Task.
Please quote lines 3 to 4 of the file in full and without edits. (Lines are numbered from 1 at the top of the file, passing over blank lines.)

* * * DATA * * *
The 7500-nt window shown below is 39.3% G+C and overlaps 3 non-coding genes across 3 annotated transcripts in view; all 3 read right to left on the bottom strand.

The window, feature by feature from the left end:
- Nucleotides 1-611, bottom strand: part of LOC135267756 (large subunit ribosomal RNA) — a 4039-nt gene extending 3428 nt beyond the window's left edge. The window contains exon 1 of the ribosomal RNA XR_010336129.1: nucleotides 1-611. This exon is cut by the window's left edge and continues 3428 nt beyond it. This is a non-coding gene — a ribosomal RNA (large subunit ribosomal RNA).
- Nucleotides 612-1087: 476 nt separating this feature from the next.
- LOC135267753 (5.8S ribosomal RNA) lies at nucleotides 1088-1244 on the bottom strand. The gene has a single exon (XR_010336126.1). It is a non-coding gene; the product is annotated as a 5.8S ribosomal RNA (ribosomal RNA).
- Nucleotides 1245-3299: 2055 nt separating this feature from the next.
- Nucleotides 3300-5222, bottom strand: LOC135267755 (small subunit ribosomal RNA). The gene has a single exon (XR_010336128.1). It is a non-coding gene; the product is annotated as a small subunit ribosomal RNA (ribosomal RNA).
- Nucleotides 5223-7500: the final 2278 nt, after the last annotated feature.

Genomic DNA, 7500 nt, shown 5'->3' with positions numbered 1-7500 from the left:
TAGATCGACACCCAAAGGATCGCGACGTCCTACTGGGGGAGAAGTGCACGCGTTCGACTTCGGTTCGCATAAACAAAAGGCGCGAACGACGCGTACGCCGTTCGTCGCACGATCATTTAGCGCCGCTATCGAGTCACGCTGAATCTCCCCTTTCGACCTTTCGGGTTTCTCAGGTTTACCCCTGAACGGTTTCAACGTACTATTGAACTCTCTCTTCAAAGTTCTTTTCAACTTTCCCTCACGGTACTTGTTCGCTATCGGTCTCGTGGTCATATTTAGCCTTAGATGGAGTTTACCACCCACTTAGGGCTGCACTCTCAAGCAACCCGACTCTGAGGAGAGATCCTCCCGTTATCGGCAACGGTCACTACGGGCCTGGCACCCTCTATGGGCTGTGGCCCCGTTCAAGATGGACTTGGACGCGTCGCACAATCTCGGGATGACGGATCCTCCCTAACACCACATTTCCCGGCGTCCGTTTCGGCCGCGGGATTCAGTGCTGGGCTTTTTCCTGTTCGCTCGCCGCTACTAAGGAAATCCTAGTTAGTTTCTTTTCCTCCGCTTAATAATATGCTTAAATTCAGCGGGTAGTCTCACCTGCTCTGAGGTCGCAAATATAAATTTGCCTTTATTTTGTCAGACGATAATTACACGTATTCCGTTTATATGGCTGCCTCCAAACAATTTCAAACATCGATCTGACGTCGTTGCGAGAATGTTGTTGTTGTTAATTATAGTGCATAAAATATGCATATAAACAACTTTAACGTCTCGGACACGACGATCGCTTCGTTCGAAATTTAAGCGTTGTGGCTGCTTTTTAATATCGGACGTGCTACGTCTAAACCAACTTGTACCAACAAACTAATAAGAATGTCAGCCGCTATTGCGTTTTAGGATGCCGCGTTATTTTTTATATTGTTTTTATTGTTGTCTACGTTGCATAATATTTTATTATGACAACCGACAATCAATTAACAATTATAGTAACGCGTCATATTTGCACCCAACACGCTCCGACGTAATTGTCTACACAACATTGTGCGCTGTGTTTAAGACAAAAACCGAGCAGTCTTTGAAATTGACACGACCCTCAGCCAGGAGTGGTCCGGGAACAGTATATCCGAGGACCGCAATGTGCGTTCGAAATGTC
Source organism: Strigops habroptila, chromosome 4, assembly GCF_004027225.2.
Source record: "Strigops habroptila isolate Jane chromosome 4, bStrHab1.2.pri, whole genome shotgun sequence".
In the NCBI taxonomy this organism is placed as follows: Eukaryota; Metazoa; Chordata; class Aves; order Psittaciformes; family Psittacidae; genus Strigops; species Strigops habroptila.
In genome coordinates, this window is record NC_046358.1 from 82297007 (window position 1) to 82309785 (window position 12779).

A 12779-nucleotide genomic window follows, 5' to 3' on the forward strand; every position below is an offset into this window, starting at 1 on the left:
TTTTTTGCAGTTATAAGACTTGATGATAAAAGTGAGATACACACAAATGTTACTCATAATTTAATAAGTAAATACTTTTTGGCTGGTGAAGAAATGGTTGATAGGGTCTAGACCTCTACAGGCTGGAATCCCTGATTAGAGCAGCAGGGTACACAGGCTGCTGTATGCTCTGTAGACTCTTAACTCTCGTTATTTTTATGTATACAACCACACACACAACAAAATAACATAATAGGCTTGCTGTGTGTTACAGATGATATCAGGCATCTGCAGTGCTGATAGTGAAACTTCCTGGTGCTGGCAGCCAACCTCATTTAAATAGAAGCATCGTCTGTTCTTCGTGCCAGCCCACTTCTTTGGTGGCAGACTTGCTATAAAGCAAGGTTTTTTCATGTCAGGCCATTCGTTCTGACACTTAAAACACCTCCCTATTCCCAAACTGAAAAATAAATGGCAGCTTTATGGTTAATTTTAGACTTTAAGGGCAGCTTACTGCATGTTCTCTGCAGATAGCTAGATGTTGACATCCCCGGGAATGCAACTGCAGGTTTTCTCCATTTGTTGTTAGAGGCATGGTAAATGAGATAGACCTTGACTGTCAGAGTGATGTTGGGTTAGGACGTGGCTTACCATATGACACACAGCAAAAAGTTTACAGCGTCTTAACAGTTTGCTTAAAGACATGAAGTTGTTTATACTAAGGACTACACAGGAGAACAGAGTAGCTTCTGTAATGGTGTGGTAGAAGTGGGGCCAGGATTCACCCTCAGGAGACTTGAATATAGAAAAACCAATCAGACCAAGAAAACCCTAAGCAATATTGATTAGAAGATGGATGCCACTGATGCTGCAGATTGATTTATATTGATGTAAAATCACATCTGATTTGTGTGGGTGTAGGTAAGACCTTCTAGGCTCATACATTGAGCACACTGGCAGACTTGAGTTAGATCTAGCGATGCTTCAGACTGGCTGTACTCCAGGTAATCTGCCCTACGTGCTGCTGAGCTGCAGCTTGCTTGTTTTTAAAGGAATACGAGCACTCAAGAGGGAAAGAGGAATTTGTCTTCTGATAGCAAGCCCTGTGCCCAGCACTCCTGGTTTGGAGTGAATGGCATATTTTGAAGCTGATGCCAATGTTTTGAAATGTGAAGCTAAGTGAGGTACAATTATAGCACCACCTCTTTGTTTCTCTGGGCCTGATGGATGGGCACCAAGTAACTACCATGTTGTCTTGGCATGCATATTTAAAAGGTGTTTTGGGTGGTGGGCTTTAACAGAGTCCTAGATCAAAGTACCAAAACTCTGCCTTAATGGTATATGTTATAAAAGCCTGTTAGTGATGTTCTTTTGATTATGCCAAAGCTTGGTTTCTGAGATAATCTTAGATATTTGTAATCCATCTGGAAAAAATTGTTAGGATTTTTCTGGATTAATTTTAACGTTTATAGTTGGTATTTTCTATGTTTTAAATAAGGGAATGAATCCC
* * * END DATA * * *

- Nucleotides 1-611, bottom strand: part of LOC135267756 (large subunit ribosomal RNA) — a 4039-nt gene extending 3428 nt beyond the window's left edge. The window contains exon 1 of the ribosomal RNA XR_010336129.1: nucleotides 1-611. This exon is cut by the window's left edge and continues 3428 nt beyond it. This is a non-coding gene — a ribosomal RNA (large subunit ribosomal RNA).
- Nucleotides 612-1087: 476 nt separating this feature from the next.